And what was left of the city police
Interchangeable with the gangsters,
Battled it out for control.
The second poem in that group sizes up the situation from the Lion King’s perspective. We’ve spent years killing animals and they finally decide that enough is enough.
The lion king,
Addresses the animal parliament
The question before them
Will humans have to die,
To atone for their sins,
In almost destroying the world.
Through pollution, mismanagement of resources
Subsequent climate change,
Fueled by greed and corruption?
Are all humans guilty as charged
Will they all have to die?
Positive Poetry from Jake Aller
Before you think that all of Jake’s poetry is maudlin and melancholy, there’s a humorous and positive side to many of his poems, too. Dora, The Intergalactic Explorer, and Dragonfly in My Mind are two that show his playful, positive side.
Dora, the intergalactic explorer
Is traveling to the strangest planet
of all the known worlds
she is traveling incognito
with a video crew
making a documentary
the planet earth
is known as a planet
of intelligent monkeys
Oh, difficult, negative thoughts
Like the bugs
I’ll squash you like
The evil creatures
The sweet music
Invades my soul
The evil bugs
And I soar
Like the majestic
The chaos below
Piqued Your Interest in Jake’s Poetry?
I hope I’ve gotten your attention and that you read Jake’s posts here at Two Drops of Ink. Here’s four more for your enjoyment:
I Bet He Could Improve on Roses are Red
I wonder if Jake could help me with my roses are red? Oh, sorry, I digress. But I just know that with the imagination Jake has, he could do something magical. I might just ask him.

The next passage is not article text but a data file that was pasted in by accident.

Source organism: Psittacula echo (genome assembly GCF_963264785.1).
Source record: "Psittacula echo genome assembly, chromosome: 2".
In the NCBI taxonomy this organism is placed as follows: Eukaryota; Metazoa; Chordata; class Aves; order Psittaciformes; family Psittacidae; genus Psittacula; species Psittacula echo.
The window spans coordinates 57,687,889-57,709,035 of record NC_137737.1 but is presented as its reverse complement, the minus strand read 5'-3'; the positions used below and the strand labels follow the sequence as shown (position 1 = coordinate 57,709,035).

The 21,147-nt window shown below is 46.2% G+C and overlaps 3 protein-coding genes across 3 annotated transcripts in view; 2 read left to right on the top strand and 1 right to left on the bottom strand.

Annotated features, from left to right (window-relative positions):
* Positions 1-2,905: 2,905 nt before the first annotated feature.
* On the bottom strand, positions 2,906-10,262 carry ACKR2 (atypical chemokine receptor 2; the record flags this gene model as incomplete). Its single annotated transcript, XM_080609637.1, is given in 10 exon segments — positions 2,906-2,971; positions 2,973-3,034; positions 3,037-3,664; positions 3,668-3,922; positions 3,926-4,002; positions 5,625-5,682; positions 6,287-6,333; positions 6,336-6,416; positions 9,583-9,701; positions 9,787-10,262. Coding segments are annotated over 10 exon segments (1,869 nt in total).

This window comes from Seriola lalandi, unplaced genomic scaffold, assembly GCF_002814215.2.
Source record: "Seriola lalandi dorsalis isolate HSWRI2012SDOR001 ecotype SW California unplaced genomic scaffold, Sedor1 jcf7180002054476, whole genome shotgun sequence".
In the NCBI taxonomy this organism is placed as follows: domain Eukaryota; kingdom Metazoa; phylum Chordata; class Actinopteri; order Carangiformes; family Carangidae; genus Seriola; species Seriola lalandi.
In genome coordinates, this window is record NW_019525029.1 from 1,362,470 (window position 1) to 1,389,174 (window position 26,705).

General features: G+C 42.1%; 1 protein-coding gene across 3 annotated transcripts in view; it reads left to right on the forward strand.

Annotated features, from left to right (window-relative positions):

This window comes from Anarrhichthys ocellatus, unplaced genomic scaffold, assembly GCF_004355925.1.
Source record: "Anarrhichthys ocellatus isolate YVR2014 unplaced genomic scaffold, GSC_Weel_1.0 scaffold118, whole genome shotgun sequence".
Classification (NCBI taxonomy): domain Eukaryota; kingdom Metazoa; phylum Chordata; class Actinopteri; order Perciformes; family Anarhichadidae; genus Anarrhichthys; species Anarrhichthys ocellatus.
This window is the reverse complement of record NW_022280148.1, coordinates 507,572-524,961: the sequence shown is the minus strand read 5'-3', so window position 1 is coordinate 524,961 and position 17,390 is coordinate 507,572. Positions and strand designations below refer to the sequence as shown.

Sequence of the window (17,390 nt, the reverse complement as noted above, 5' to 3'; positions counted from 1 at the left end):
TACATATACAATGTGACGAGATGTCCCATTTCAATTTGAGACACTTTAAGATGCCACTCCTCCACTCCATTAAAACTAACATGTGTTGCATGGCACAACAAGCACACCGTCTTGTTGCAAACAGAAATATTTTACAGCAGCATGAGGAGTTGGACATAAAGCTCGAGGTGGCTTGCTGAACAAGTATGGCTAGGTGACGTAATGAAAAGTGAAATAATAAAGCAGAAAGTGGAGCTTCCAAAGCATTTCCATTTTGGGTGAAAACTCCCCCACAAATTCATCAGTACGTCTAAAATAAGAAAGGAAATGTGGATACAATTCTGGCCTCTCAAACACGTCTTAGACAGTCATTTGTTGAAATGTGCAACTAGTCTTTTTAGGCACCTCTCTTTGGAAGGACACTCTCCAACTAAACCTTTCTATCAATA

Bio: John “Jake” Cosmos Aller
John “Jake” Cosmos Aller is a novelist, poet, and former Foreign Service officer, having served 27 years with the U.S. State Department. He toured in ten countries – Antigua, Barbados, Dominica, Grenada, Korea, India, St Kitts, St Lucia, St Vincent, Spain, and Thailand, and traveled to 45 countries during his career.
Jake has been an aspiring novelist for several years. He is pursuing publication on:
- Giant Nazi Spiders: download the first three chapters
- The Great Divorce
- Jurassic Cruise
He has been writing poetry all his life and has published his poetry in electronic poetry forums, including All Poetry, Moon Café, and Duane’s Poetree and literary magazines.
He is looking forward to transitioning to his third career – full-time novelist and poet after completing his second career as a Foreign Service officer and his first career as an educator overseas for six years upon completing his Peace Corps service in South Korea.